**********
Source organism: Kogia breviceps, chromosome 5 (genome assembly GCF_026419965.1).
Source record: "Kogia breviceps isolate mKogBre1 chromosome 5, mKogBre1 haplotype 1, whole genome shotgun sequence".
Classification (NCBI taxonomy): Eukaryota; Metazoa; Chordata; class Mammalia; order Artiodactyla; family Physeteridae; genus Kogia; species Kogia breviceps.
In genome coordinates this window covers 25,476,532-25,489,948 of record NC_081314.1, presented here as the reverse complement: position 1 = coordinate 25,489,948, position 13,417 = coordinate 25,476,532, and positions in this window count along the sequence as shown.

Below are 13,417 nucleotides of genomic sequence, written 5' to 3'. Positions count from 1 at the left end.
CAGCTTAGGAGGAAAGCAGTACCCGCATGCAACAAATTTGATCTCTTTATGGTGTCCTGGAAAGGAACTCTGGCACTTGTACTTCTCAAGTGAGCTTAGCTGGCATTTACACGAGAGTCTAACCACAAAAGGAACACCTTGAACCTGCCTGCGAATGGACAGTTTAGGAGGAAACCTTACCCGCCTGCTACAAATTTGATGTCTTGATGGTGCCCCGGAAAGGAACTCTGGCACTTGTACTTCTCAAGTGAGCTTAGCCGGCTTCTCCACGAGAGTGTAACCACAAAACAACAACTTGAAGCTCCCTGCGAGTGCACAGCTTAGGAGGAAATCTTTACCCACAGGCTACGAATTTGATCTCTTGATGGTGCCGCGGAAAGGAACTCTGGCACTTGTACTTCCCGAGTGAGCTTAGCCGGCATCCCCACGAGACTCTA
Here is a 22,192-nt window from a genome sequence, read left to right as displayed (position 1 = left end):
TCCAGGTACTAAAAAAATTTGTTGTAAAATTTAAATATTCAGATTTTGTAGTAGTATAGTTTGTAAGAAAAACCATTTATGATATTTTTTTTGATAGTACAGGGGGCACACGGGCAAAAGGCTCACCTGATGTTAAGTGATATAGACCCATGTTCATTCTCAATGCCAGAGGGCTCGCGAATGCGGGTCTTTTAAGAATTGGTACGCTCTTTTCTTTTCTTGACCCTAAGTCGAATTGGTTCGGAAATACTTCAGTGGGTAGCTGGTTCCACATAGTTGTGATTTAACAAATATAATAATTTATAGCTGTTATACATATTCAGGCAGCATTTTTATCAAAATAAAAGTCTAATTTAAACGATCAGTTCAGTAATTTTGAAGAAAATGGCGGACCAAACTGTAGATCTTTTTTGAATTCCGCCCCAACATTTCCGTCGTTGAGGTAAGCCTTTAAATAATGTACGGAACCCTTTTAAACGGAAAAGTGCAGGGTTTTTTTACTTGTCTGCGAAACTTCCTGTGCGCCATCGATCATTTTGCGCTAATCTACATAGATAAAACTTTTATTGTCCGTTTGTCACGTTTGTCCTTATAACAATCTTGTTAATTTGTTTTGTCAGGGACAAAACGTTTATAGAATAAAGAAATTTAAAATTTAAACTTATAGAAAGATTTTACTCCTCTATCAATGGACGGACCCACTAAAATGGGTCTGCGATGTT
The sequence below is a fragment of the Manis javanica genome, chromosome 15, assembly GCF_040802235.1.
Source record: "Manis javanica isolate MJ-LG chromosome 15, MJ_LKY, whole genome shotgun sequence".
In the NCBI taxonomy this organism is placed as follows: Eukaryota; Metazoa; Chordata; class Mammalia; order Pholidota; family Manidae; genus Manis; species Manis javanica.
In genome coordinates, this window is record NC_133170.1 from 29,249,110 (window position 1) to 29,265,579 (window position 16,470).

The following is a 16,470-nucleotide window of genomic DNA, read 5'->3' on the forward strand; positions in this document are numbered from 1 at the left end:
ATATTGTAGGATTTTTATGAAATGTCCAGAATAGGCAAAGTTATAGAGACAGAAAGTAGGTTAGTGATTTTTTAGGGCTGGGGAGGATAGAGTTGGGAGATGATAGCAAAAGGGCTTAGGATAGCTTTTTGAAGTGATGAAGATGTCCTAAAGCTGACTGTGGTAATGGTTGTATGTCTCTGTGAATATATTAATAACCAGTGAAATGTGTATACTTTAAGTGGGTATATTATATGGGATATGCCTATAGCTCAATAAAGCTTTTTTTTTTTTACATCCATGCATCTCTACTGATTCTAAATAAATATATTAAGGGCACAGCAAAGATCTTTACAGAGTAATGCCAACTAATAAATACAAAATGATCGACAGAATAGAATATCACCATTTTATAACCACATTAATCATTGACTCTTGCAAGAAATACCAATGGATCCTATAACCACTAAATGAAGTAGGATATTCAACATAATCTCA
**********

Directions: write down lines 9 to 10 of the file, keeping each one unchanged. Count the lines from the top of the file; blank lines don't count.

The sequence below is a fragment of the Manis javanica genome, chromosome 15, assembly GCF_040802235.1.
Source record: "Manis javanica isolate MJ-LG chromosome 15, MJ_LKY, whole genome shotgun sequence".